Scrapbooking has been a popular hobby since the late 1800’s early 1900s in America. Your ancestor may have kept one. While it was typically a woman’s hobby, a good number of men did it, too, especially when it came to recording things that were important to them personally. Women were more likely to include things that were important to the family as well as themselves in their scrapbooks. Just like we do today, early scrapbooking enthusiasts put newspaper clippings, photographs, programs from important events, greeting cards, and other paper paraphernalia in their scrapbooks. Unlike the careful, acid-free scrapbooking that goes on today, scrapbooks of old were usually made using glue, tape, or other available adhesives. This means very old ones must be handled carefully.
For example, my great-uncle kept a scrapbook of newspaper clippings mentioning his high school football exploits and triumphs in the 1920s. I found it in his house when the family was cleaning it up after he died. I’d never seen a scrapbook so old at that point. It was kept in an old paper binder, with the ancient and yellowing newspaper clippings cut out of the papers they originated in and glued to sheets of paper. Sometimes, many clippings would be included on one page, while other pages only had one large clipping or the clipping of one article that was divided between more than one page in the newspaper. It was very fragile, with bits of both backing paper and newspaper flaking off when I touched it. I carefully removed the pages from the binder once I got it home.
I couldn’t un-glue the clippings, but I put all of the pages in acid-free sheet protectors to keep them from deteriorating further, and then put all the protected pages in a modern three-ring plastic binder with a title sheet printed out and placed in the plastic sleeve on the front of the binder. Before putting the protected sheets into the binder, I scanned them in their plastic sleeves, so I had an electronic record of the scrapbook in case anything happened to the delicate original.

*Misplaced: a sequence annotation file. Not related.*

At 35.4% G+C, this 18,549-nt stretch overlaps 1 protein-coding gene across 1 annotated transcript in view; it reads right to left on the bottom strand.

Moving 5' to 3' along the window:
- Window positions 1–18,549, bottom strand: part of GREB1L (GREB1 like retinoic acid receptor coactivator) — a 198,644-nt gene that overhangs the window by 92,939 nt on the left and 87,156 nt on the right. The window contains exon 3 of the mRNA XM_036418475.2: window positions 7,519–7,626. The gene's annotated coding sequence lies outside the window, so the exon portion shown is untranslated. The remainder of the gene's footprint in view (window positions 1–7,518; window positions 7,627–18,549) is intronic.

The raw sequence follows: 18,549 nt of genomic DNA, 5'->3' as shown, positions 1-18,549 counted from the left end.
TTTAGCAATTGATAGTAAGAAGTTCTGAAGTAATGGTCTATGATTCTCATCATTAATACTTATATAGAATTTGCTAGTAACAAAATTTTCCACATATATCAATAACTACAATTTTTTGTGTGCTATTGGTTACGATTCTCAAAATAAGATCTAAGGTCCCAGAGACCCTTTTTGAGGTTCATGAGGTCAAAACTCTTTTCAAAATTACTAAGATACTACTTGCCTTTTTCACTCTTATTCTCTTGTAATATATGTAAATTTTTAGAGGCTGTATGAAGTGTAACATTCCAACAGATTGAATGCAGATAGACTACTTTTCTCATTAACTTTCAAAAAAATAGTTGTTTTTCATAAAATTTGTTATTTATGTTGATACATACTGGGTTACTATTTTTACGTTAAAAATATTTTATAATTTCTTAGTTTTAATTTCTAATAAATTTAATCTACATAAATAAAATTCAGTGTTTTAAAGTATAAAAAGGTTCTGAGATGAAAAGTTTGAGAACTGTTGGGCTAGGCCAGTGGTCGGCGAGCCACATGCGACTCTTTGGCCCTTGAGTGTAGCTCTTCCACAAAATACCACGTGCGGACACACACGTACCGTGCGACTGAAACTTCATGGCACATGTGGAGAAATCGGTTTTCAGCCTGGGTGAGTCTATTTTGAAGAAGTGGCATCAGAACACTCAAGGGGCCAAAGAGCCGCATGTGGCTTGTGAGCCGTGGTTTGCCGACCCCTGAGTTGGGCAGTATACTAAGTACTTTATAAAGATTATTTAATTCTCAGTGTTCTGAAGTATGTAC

Did your ancestor keep a scrapbook? You might check your local historical society or archives to see if one was donated to them. You can also ask around the various branches of your family to see if anyone inherited ancient scrapbooks. Don’t discount asking elderly relatives if they have any scrapbooks they kept in their youth, either. You might be surprised at what you find.
A scrapbook will tell you what was important to your ancestor and make them into a more three-dimensional, real person to you. The contents of the scrapbook may also reveal details about the family you never previously knew, including names of ancestors that may get you over that brick wall all genealogists eventually come up against. Look for scrapbooks starting around the 1860s and forward in time. The older, the better, as the more likely they will be to contain previously unknown information. No matter how old or young the scrapbooks are, though, preserve them and record their contents if they come into your possession, or scan them if you just get a chance to borrow them. The contents are important to your family history and to future generations of your family.